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BackgroundTransforming growth factor-β (TGFβ) is emerging as a promising target for cancer therapy, given its ability to promote progression of advanced tumors and to suppress anti-tumor immune responses. However, TGFβ also plays multiple roles in normal tissues, particularly during organogenesis, raising toxicity concerns about TGFβ blockade. Dose-limiting cardiovascular toxicity was observed, possibly due to the blockade of all three TGFβ isoforms. The dominant isoform in tumors is TGFβ1, while TGFβ2 and TGFβ3 seem to be more involved in cardiovascular development. Recent data indicated that selective targeting of TGFβ1 promoted the efficacy of checkpoint inhibitor anti-PD1 in transplanted preclinical tumor models, without cardiovascular toxicity.MethodsTo further explore the therapeutic potential of isoform-specific TGFβ blockade, we developed neutralizing mAbs targeting mature TGFβ1 or TGFβ3, and tested them, in parallel with anti-panTGFβ mAb 1D11, in two preclinical models: the transplanted colon cancer model CT26, and the autochthonous melanoma model TiRP.ResultsWe observed that the blockade of TGFβ1, but not that of TGFβ3, increased the efficacy of a prophylactic cellular vaccine against colon cancer CT26. This effect was similar to pan-TGFβ blockade, and was associated with increased infiltration of activated CD8 T cells in the tumor, and reduced levels of regulatory T cells and myeloid-derived suppressor cells. In contrast, in the autochthonous TiRP melanoma model, we observed therapeutic efficacy of the TGFβ1-specific mAb as a single agent, while the TGFβ3 mAb was inactive. In this model, the anti-tumor effect of TGFβ1 blockade was tumor intrinsic rather than immune mediated, as it was also observed in T-cell depleted mice. Mechanistically, TGFβ1 blockade increased mouse survival by delaying the phenotype switch, akin to epithelial-to-mesenchymal transition (EMT), which transforms initially pigmented tumors into highly aggressive unpigmented tumors.ConclusionsOur results confirm TGFβ1 as the relevant isoform to target for cancer therapy, not only in combination with checkpoint inhibitors, but also with other immunotherapies such as cancer vaccines. Moreover, TGFβ1 blockade can also act as a monotherapy, through a tumor-intrinsic effect blocking the EMT-like transition. Because human melanomas that resist therapy often express a gene signature that links TGFβ1 with EMT-related genes, these results support the clinical development of TGFβ1-specific mAbs in melanoma.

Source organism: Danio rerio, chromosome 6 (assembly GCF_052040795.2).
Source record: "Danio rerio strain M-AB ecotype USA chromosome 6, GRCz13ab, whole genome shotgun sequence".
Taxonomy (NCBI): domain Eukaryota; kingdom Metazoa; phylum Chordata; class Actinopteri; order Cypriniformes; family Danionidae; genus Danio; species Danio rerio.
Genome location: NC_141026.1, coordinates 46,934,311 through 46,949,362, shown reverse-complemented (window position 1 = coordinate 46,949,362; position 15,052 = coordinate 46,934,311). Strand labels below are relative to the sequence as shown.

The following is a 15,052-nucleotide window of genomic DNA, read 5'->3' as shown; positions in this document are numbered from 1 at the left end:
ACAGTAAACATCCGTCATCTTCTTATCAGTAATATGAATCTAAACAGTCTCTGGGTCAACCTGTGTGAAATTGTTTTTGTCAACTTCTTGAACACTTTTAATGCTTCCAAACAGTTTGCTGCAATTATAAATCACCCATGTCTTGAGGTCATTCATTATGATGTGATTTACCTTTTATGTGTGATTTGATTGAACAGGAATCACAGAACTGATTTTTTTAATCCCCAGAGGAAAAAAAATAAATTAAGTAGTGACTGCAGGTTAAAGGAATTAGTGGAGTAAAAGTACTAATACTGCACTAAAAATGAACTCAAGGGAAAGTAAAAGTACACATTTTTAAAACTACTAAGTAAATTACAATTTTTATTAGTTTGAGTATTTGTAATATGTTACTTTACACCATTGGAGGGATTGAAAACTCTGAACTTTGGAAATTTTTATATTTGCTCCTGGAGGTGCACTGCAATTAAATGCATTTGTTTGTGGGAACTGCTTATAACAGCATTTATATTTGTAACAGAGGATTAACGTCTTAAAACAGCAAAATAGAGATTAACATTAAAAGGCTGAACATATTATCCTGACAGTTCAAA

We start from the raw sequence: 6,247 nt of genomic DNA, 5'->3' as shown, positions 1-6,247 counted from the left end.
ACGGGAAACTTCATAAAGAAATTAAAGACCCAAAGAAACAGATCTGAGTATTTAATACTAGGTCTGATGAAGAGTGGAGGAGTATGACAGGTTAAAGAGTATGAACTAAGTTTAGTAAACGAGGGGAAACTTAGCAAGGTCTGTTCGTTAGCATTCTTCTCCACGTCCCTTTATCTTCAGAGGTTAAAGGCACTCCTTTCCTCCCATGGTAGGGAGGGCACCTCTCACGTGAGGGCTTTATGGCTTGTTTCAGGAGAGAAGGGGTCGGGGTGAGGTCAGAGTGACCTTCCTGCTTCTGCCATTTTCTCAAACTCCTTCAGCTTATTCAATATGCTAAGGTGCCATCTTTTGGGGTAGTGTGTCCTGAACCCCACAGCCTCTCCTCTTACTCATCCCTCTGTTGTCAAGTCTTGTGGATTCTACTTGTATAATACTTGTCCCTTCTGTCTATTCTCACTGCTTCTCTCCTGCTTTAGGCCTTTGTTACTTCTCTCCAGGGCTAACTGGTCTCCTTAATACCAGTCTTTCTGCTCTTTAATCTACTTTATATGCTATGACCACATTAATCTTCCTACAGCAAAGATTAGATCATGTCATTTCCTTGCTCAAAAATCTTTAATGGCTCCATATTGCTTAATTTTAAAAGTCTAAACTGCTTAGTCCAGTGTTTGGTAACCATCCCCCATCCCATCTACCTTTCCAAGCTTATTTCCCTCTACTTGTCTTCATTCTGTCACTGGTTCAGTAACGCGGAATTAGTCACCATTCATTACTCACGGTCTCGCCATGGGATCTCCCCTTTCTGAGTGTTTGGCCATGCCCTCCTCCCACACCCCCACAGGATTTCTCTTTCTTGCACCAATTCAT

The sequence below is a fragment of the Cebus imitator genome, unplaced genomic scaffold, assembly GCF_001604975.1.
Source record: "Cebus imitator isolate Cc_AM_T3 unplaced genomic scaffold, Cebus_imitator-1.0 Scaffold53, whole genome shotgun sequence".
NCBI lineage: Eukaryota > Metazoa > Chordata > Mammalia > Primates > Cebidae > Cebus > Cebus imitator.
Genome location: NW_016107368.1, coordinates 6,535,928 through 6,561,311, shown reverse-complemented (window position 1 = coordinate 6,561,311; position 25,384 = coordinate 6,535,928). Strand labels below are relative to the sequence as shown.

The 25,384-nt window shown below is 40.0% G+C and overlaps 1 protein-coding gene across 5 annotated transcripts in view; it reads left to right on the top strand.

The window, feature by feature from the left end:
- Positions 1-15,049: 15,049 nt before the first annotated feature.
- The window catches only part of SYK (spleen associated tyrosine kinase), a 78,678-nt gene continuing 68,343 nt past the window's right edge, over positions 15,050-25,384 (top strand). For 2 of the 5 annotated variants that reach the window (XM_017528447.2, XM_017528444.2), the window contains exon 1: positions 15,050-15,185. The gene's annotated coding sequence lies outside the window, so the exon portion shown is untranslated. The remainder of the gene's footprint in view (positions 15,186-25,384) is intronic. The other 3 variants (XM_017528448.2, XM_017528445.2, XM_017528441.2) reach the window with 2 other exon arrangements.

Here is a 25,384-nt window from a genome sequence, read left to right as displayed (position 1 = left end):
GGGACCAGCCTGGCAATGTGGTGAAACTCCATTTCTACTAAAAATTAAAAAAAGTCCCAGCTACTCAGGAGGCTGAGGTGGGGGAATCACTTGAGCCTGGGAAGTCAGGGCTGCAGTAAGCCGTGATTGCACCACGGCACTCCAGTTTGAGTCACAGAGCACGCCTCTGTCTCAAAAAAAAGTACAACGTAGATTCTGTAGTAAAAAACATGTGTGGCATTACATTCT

Original publication




Journal article


Journal for ImmunoTherapy of Cancer



Publication Date





e001798 - e001798